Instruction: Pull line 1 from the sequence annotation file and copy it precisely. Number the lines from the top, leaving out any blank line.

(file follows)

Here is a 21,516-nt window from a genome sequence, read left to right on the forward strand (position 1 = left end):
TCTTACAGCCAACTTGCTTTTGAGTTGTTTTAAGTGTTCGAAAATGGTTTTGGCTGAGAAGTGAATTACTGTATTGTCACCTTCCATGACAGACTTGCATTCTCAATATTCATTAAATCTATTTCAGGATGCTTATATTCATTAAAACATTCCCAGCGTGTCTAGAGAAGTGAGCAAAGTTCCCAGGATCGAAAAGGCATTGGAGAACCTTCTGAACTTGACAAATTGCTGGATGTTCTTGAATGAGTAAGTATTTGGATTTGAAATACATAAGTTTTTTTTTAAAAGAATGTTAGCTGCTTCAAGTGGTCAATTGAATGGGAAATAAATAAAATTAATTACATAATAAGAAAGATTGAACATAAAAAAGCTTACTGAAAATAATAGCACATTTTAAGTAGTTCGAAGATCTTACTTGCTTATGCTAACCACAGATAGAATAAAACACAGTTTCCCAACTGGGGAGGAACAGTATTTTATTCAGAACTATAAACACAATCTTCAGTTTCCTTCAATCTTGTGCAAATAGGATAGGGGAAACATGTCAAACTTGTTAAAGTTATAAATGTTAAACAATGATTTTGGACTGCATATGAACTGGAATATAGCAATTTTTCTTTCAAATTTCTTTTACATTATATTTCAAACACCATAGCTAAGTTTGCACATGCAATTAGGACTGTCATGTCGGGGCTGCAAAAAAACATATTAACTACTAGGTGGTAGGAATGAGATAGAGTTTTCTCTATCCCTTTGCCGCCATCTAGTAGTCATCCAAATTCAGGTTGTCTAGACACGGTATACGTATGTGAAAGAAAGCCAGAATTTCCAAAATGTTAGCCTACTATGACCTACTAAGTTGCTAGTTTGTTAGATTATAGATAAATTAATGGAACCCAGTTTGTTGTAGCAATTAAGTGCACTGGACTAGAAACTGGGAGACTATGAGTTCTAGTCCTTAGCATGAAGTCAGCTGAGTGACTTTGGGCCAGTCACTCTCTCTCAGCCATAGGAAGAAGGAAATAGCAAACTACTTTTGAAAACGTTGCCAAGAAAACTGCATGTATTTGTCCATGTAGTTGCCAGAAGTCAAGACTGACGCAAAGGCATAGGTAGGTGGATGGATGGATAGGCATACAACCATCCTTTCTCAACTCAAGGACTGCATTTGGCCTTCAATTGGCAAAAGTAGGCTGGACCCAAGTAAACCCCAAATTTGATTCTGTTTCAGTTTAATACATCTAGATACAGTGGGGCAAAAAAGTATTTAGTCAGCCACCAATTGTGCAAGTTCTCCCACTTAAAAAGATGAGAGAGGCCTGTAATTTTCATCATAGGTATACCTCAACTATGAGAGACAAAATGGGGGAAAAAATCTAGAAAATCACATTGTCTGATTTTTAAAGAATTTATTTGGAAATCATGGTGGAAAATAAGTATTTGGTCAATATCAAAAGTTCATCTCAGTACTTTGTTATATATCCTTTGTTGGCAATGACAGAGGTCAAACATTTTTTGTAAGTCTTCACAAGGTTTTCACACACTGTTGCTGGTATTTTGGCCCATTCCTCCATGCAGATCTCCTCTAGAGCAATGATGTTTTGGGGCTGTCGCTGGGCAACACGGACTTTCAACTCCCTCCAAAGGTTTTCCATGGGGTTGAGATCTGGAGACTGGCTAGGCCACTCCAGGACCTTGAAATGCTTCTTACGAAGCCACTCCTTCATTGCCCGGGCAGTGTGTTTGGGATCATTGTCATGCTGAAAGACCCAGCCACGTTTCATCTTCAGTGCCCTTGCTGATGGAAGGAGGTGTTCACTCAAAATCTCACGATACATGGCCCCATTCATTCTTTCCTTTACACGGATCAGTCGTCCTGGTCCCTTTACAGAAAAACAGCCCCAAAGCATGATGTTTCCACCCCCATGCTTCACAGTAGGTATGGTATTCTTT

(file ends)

Here is a 21,516-nt window from a genome sequence, read left to right on the forward strand (position 1 = left end):